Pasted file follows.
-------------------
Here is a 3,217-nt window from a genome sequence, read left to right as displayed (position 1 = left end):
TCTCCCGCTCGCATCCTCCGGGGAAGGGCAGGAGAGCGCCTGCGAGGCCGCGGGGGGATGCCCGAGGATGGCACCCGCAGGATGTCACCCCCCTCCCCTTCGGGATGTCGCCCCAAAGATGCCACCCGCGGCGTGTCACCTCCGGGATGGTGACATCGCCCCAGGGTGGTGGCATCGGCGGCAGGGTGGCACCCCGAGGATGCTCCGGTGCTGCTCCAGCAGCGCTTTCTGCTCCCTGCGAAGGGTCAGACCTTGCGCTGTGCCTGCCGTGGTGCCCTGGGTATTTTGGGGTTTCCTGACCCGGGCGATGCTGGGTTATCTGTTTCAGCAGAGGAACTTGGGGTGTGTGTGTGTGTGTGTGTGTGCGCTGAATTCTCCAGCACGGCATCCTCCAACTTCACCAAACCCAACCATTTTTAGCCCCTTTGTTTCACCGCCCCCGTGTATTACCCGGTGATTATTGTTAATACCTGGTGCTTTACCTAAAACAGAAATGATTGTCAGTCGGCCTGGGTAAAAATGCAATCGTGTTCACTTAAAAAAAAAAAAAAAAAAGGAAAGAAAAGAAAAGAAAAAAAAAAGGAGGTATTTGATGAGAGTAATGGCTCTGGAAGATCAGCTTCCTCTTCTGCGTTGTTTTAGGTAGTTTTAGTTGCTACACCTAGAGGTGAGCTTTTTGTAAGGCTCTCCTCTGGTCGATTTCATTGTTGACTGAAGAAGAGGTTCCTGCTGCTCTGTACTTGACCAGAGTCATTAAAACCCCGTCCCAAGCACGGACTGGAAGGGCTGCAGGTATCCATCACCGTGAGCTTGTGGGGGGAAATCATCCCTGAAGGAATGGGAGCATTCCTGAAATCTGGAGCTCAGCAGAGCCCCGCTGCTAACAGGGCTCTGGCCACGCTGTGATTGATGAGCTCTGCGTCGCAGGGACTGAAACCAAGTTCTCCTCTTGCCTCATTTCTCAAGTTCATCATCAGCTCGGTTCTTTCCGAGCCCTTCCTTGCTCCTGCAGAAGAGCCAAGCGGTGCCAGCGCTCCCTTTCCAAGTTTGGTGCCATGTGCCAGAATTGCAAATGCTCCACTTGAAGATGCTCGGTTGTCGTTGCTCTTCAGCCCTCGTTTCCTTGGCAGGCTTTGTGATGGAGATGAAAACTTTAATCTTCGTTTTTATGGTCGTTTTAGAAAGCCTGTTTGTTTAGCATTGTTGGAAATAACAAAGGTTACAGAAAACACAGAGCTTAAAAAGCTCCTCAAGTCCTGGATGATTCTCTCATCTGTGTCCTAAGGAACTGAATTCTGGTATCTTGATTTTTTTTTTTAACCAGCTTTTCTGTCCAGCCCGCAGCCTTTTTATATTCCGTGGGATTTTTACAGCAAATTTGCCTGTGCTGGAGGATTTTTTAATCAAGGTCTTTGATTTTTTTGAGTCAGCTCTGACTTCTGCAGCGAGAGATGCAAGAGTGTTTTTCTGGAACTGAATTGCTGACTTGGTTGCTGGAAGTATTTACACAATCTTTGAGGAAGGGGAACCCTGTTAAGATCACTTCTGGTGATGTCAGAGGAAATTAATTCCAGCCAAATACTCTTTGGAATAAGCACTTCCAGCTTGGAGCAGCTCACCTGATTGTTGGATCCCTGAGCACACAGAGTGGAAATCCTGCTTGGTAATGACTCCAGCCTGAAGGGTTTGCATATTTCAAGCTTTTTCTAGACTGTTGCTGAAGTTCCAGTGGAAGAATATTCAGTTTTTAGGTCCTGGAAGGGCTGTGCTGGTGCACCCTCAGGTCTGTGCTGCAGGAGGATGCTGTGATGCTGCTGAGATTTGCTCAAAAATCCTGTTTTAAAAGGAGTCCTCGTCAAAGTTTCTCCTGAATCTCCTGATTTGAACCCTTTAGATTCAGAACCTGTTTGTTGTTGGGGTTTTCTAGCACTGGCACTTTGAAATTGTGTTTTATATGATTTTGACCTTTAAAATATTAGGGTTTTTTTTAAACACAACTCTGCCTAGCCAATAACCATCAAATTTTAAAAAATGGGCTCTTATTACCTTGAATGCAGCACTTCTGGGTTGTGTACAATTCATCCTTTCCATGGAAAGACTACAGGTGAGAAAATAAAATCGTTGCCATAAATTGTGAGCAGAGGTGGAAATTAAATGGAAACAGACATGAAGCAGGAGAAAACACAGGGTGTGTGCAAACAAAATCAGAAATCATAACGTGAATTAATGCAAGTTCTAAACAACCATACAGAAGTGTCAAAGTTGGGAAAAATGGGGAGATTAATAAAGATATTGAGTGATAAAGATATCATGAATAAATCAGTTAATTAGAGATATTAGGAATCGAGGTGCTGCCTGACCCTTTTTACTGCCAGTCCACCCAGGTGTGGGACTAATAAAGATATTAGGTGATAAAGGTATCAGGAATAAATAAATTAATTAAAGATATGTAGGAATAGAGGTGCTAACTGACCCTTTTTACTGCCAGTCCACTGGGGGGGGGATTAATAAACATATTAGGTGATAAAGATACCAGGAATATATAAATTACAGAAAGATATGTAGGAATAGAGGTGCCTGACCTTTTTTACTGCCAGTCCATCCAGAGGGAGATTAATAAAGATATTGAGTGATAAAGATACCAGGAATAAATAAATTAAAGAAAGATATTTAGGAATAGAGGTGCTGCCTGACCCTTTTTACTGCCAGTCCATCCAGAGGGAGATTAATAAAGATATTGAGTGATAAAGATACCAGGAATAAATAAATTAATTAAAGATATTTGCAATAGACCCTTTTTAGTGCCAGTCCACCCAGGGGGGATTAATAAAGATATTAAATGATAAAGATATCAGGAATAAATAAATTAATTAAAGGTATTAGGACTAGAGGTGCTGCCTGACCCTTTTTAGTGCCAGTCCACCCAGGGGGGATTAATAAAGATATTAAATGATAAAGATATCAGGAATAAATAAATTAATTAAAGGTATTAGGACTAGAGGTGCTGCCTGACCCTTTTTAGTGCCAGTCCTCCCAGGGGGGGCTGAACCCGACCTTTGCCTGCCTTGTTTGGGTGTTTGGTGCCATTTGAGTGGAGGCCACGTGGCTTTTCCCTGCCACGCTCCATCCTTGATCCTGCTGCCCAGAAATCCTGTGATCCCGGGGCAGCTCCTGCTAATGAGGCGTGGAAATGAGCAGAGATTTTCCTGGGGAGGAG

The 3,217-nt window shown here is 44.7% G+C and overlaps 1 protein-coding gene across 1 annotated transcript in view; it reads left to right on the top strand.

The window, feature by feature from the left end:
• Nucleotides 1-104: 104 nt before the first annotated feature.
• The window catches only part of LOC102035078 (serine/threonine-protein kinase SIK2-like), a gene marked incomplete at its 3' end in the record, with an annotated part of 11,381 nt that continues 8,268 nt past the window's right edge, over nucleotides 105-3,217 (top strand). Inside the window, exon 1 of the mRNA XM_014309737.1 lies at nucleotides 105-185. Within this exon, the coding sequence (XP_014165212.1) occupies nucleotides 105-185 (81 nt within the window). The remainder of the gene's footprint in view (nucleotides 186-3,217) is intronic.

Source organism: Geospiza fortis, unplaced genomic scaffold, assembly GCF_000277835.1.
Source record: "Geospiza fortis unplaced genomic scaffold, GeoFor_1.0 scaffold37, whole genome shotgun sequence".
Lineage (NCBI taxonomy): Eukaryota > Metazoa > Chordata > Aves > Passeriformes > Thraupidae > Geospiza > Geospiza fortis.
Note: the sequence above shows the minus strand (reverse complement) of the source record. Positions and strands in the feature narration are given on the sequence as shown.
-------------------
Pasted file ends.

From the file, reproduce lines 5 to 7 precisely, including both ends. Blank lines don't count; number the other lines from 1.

• Nucleotides 1-104: 104 nt before the first annotated feature.
• The window catches only part of LOC102035078 (serine/threonine-protein kinase SIK2-like), a gene marked incomplete at its 3' end in the record, with an annotated part of 11,381 nt that continues 8,268 nt past the window's right edge, over nucleotides 105-3,217 (top strand). Inside the window, exon 1 of the mRNA XM_014309737.1 lies at nucleotides 105-185. Within this exon, the coding sequence (XP_014165212.1) occupies nucleotides 105-185 (81 nt within the window). The remainder of the gene's footprint in view (nucleotides 186-3,217) is intronic.

Source organism: Geospiza fortis, unplaced genomic scaffold, assembly GCF_000277835.1.